11. Orangutan Servos

This section of the library provides the ability to control up to 16 servos by generating digital pulses directly from your Orangutan without the need for a separate servo controller. These servo control functions are non-blocking; pulses are generated in the background by an interrupt while the rest of your code executes. Required memory is allocated by the servos_start() or servos_start_extended() functions using malloc(), which conserves RAM. The servos_stop() function frees this dynamically allocated memory.

This section of the library uses the AVR’s Timer 1 and several interrupts: TIMER1_CAPT, TIMER1_COMPA (not used on the Orangutan SVP), and TIMER1_COMPB.

For a higher-level overview of how servo control works and how the library works on the different Orangutan models, see Section 3.i of the Pololu AVR C/C++ Library User’s Guide.

Note: The OrangutanServos and OrangutanBuzzer libraries both use Timer 1, so they cannot be used together simultaneously. It is possible to alternate use of OrangutanBuzzer and OrangutanServos routines, however. The servos-and-buzzer example program shows how this can be done and also provides functions for playing notes on the buzzer without using Timer 1 or the OrangutanBuzzer functions. The servo-control-using-delays example shows how to generate servo pulses using delays rather than Timer 1 and the OrangutanServos functions.

Reference

C++ and Arduino methods are shown in red.

C functions are shown in green.

static unsigned char OrangutanServos::start(const unsigned char servo_pins[], unsigned char num_pins)

unsigned char servos_start(const unsigned char servo_pins[], unsigned char num_pins)

Configures the AVR’s Timer 1 module to generate pulses for up to 8 servos. The num_pins parameter should be the length of the servo_pins array. A nonzero return value indicates that the needed memory could not be allocated.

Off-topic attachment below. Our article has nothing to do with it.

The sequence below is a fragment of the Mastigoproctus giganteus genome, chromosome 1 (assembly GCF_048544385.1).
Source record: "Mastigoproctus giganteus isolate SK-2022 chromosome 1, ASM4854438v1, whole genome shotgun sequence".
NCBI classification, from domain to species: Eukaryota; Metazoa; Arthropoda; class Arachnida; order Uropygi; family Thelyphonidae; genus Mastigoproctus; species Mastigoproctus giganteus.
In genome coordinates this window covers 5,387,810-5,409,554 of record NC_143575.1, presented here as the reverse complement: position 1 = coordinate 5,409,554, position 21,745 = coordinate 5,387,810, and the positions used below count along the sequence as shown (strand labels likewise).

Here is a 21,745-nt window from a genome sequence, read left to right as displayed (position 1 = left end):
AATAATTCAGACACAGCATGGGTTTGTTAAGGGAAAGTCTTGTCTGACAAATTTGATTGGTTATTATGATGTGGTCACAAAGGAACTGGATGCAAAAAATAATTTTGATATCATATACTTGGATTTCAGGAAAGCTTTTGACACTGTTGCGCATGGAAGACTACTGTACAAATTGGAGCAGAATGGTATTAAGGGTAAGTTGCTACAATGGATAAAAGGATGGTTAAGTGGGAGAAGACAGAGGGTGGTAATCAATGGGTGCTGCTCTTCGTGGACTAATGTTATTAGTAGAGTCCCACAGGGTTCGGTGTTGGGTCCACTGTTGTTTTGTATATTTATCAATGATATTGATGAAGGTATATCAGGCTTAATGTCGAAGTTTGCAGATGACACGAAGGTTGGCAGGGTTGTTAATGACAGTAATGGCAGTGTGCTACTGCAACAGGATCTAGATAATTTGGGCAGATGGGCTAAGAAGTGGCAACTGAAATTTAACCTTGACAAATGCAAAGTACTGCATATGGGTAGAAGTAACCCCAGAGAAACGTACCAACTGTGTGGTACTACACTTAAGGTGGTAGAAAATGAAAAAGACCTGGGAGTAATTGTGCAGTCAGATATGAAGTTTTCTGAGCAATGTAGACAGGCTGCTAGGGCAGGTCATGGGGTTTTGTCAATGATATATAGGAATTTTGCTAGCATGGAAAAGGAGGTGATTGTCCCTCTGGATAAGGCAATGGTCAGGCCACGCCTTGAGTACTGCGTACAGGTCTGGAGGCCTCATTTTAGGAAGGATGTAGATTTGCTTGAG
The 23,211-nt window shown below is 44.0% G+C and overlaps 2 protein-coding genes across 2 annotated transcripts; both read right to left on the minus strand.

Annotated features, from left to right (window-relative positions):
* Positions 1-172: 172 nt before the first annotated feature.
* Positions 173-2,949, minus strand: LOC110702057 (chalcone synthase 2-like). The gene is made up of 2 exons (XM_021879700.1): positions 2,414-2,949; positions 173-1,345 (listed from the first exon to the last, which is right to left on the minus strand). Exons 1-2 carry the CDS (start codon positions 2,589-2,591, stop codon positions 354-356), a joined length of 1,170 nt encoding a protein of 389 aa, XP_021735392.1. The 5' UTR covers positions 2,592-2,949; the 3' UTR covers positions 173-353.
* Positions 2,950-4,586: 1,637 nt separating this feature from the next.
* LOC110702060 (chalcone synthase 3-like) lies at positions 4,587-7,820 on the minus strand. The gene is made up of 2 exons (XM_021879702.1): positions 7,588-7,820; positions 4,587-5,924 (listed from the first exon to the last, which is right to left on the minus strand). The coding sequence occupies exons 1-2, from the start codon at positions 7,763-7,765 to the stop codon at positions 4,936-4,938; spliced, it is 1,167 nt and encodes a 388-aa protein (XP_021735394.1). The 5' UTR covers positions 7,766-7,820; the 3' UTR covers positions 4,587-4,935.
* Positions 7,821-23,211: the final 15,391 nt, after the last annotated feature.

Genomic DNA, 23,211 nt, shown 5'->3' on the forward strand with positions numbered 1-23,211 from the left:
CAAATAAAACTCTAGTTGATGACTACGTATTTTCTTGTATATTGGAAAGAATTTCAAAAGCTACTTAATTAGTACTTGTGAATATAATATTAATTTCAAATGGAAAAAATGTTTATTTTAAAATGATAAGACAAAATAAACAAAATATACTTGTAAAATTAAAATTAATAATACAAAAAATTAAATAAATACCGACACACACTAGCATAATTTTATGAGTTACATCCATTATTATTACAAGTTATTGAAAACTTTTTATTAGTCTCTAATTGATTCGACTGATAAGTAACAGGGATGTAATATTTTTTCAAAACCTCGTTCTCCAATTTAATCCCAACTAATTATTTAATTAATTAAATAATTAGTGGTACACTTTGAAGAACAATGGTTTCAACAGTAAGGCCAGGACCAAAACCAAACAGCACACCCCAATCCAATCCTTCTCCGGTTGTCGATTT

The servo_pins parameter should be the RAM address of an array of AVR I/O pin numbers defined using the IO_* keywords provided by the library (e.g. IO_D1 for a servo output on pin PD1).

On the Orangutan SVP: this function takes an array of AVR pins that you have wired to the demux selection pins. The length of the array should be 0–3. The number of servos you can control is 2num_pins. The servo pulses are generated on pin PD5, which is a hardware PWM output connected to the input of the demux, and servos should be connected to demux (servo port) outputs 0 – 2num_pins on the SVP. See the “Servo Demultiplexer” portion of Section 4 of the Orangutan SVP user’s guide for more information.

On the other Orangutans: this function takes an array of AVR pins that you have connected to the signal pins on your servos. The length of the array should be 0–8. Each pin controls one servo.

This function was previously called servos_init(). To maintain compatibility with older versions of the library, servos_init() still exists, but use of servos_start() is encouraged.

Example

// Orangutan SVP: configure PD0 and PD1 to be demux inputs SA and SB,
//   which generates servo pulses on demux pins 0 - 3
// All else: configure for two servo outputs on pins PD0 and PD1
servos_start((unsigned char[]) {IO_D0, IO_D1}, 2);
// C++: OrangutanServos::start((unsigned char[]) {IO_D0, IO_D1}, 2);

static unsigned char OrangutanServos::start(const unsigned char servo_pins[], unsigned char num_pins, const unsigned char servo_pins_b[], unsigned char num_pins_b)

unsigned char servos_start_extended(const unsigned char servo_pins[], unsigned char num_pins, const unsigned char servo_pins_b[], unsigned char num_pins_b)

Configures the AVR’s Timer 1 module to generate pulses for up to 16 servos. A nonzero return value indicates that the needed memory could not be allocated. The servo_pins and num_pins parameters serve the same purpose here as they do in the function above. The num_pins_b parameter should be the length of the servo_pins_b array. The servo_pins_b parameter should be the RAM address of an array of AVR pin numbers defined using the IO_* keywords provided by the library (e.g. IO_D1 for servo pulses on pin PD1). The pins should be connected to the signal pins on your servos. If you don’t want this second set of servos, use a num_pins_b value of 0 (and a servo_pins_b value of 0) or use the servos_start() function above. Similarly, if you want to only use the second set of servos, you can use a num_pins value of 0 (and a servo_pins value of 0).